- May 7, 2019
- Posted by: Zina Smith
- Category: CT Blog
CT Partner, Sue Harvey and Associate Consultant, Eric Tamanis outline their top 10 tips for smooth regulatory return.
The Regulator of Social Housing (RSH) has been noticeably tetchy of late about the accuracy of data returns it receives from English registered providers (RPs). Data quality has been mentioned as a factor in several recent governance downgrades. The RSH’s anxieties arise from two broad concerns.
First, if an RP is sending inaccurate or incomplete data to the regulator, what then is the quality of the data provided to the board and thus the potential impact on the quality of board decisions?
Second, in planning for the resources required for annual stability checks, the RSH depends on data returns being clean and accurate in order to concentrate its attention on areas where there have been significant year-on-year changes.
Campbell Tickell has supported many housing associations as they prepare their regulatory returns; we have also undertaken investigations when submissions have proved inadequate. Each of these assignments concludes with a ‘lessons learned’ report, and in this article we bring together that knowledge into some top tips to support your next submissions (see table below)
Most organisations will have well established routines and experienced staff providing this information in a timely and accurate manner. In doing so they will have developed a good relationship with their regulatory lead, who will be able to anticipate the type of queries that RSH is likely to have. The regulatory lead will provide the relevant supplementary information to support their submissions.
So why does it sometimes go wrong? Why is it often such a stressful period for those charged with submitting the returns? And why is the work so often left to the latest moment? We recognise three category errors in the management of regulatory returns that lie behind these common unpleasant experiences:
- Thinking of returns as ‘simply’ the by-product of existing data processes, which can therefore be safely left to the end;
- considering returns as adding little value to the business and so attributing a low priority, junior responsibility and inadequate resources to their collation and submission;
- under-valuing the importance of returns to the RSH and therefore the potential for additional regulatory engagement and resource if they are incorrect.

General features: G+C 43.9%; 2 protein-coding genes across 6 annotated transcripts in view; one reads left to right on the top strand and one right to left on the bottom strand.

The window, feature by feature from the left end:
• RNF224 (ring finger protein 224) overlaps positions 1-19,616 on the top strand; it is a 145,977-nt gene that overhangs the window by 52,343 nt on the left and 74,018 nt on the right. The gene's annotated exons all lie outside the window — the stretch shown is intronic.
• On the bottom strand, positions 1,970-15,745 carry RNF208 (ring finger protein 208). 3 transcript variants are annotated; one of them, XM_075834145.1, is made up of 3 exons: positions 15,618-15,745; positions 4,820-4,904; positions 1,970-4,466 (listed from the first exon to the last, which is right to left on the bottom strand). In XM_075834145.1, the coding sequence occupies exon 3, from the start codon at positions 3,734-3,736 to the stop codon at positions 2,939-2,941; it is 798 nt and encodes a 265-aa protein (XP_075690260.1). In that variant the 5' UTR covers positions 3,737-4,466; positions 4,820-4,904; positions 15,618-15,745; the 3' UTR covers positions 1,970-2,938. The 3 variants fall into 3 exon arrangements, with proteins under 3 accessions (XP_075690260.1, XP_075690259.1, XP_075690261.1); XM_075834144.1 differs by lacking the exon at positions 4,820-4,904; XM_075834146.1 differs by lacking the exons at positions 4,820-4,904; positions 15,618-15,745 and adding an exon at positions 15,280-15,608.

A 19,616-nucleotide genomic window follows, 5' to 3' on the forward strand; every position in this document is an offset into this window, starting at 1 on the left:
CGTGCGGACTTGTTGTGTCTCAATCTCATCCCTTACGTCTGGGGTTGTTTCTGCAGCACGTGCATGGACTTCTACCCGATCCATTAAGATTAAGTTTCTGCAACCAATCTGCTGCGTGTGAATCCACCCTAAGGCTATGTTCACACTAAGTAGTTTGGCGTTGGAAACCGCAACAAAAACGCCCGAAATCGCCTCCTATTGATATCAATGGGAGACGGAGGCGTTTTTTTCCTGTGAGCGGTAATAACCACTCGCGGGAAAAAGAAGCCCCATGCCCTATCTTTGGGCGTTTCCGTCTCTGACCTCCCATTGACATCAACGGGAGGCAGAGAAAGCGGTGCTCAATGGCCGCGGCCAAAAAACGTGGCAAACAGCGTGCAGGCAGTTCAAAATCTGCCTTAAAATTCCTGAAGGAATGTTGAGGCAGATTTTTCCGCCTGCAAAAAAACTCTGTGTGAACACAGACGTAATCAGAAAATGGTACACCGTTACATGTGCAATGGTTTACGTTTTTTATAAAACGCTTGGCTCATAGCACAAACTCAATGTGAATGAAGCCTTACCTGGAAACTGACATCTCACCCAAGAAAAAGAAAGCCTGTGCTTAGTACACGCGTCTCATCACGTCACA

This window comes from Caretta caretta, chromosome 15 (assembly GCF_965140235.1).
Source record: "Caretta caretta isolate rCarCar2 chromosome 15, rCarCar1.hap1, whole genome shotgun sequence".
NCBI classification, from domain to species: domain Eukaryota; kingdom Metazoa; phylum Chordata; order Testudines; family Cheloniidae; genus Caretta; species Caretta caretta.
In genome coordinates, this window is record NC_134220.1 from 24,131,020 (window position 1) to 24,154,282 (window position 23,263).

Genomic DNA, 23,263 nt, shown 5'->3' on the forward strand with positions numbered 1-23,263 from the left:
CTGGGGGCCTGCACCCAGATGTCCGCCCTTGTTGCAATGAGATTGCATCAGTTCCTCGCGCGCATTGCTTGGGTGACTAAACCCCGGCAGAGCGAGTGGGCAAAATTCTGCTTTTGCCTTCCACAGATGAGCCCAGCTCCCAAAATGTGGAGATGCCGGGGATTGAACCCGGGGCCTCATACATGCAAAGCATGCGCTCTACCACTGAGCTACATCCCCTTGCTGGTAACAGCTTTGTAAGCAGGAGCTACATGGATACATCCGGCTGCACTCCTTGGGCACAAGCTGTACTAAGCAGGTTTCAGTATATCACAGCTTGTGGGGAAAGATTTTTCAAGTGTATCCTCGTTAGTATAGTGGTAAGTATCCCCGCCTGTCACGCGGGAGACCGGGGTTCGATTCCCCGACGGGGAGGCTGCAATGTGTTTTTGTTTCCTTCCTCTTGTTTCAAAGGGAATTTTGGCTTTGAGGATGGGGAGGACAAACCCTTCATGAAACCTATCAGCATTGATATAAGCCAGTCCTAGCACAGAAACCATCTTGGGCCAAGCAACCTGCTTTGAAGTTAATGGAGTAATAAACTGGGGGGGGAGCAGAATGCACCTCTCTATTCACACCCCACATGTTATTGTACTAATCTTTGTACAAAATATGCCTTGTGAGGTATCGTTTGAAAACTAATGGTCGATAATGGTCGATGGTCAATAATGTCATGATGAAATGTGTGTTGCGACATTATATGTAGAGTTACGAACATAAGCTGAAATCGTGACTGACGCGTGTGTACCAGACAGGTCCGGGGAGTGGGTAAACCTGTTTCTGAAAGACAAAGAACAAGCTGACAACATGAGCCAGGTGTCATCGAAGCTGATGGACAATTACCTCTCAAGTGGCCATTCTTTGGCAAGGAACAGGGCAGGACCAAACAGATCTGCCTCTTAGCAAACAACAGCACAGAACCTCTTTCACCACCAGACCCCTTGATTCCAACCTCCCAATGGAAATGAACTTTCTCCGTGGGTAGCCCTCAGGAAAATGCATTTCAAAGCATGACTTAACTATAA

|Regulatory returns programme for the remainder of 2019|
|Date of next submission||Returns|
|31st May||Statistical Data Return (SDR)|
|30th June||Financial Forecast Return (FFR) *|
|30th June||Disposal Proceeds Fund Annual Return**|
|30th June||Recycled Capital Grant Fund Annual Return**|
|19th July||Quarterly Survey (QS)|
|19th July||Quarterly disposals notification|
|30th September||Electronic Annual Accounts*|
|30th September||Annual accounts*|
|30th September||Audit management letter*|
|30th September||Fraud report*|
|18th October||Quarterly Survey (QS)|
|18th October||Quarterly disposals notification|
|3 weeks after relevant disposal||Priority disposals notification|
|*For those providers with 31 March financial year end, adjusted accordingly for others
** Returns to Homes England / Greater London Authority rather than RSH
10 Top Tips
From our experience we have derived 10 top tips for a smooth submission process:
- Place ownership (i.e. answerable to the board) for regulatory returns at a senior level within the organisation.
- Define responsibilities and make sure that the importance of providing accurate or quality data is understood by all concerned;
- Prevent single points of failure by avoiding reliance on one person to complete the returns; inevitably that person will sooner or later be on leave, sick or take up a new job exactly when a return is due;
- Ensure careful co-ordination of the multiple sources and departments within the organisation and any external agencies involved;
- Agree with the whole team a schedule that provides ample time to chase, collate, check and format all of the required information. Adjust that schedule to reflect the learning from previous years’ experience;
- Think about tying in returns procedures with others, for example by linking the reconciliation of stock numbers in the financial statements with the Statistical Data Return. Two purposes will increase the focus on data accuracy and provide additional triangulation;
- Produce and update internal guidance notes that set out sources, calculations, timetables, responsibilities and lessons learned; and
- Ensure quality control and assurance through all data input and handling processes, and check accuracy as frequently as is practical, not just at the year-end;
- Use the comments boxes to provide further information, especially on any material movements from previous returns; and
- Protect a clear period prior to submission for careful quality control by someone at a senior level who has not been involved in the collation.
If you have experienced issues in the past in this regard, simple changes along these lines can make a huge difference. These will also benefit your relationship with the regulator in general and in particular help with conversations when it’s In-Depth Assessment time.
To find out more contact Sue Harvey on +44 (0)20 8830 6777 or email email@example.com
This article originally appeared in CT Brief – Issue 42